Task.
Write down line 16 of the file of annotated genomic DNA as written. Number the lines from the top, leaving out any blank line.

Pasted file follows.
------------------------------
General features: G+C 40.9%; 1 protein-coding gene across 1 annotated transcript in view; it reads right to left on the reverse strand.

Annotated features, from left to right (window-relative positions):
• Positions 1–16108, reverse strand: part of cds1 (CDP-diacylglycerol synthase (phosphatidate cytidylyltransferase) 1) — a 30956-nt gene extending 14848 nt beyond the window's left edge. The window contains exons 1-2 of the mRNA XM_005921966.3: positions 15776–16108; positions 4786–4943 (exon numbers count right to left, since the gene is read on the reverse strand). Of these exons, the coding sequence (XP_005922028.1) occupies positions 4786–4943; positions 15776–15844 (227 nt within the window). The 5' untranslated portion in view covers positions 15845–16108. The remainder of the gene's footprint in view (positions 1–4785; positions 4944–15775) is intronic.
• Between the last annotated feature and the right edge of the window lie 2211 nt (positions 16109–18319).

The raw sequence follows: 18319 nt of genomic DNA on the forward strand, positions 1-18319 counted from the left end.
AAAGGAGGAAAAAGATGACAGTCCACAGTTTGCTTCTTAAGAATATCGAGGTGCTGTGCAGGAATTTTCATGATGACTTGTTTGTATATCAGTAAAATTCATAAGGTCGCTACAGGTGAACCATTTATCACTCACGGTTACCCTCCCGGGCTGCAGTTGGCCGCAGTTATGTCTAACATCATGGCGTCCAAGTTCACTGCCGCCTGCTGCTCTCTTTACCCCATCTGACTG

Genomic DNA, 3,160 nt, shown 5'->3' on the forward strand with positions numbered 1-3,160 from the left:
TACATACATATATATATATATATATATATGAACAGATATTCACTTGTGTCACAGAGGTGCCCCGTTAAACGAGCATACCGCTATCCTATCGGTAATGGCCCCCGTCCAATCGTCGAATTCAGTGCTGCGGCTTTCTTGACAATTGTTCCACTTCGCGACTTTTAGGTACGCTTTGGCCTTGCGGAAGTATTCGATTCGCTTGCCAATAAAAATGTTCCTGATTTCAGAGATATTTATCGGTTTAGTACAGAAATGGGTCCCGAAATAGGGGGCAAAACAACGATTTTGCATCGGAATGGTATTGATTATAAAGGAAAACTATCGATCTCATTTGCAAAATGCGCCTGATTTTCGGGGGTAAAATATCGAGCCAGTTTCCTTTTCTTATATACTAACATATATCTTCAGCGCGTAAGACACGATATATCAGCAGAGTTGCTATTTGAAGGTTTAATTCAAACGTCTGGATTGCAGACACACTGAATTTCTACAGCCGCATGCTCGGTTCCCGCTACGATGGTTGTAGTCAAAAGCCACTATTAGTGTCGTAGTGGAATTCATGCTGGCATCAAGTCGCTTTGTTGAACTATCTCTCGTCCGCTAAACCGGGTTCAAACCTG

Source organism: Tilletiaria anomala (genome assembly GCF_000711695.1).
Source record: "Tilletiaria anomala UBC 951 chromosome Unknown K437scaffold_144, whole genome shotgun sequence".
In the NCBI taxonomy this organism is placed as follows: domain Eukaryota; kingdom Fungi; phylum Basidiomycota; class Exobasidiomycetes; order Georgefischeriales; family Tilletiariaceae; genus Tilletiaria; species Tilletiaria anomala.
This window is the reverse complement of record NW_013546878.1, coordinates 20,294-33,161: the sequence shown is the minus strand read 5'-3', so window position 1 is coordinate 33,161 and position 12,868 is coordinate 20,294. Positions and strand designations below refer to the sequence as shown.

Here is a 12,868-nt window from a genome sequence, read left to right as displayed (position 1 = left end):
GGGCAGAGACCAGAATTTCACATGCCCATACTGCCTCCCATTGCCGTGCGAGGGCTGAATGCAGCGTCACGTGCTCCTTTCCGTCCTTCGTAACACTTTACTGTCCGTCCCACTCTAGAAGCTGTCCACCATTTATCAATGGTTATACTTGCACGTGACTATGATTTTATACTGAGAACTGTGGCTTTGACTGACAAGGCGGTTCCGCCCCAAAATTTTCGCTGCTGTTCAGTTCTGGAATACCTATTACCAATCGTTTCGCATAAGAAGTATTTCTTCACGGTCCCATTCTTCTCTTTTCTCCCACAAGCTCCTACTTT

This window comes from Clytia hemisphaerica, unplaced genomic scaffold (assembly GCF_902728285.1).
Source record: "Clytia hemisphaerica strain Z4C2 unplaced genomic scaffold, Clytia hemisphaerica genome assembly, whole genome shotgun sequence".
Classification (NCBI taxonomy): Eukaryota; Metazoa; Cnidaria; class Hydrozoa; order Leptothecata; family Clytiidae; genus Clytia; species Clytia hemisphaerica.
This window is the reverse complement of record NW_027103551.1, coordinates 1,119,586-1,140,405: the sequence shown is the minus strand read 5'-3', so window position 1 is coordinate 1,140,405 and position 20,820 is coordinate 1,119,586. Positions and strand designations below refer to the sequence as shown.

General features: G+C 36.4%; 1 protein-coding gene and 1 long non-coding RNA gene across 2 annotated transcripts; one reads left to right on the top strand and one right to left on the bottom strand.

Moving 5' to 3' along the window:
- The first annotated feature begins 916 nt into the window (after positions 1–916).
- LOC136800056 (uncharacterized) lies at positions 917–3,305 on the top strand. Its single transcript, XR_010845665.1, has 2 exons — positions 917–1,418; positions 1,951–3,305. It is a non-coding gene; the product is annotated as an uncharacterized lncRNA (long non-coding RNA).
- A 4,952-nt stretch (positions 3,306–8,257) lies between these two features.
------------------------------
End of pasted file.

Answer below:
Source record: "Clytia hemisphaerica strain Z4C2 unplaced genomic scaffold, Clytia hemisphaerica genome assembly, whole genome shotgun sequence".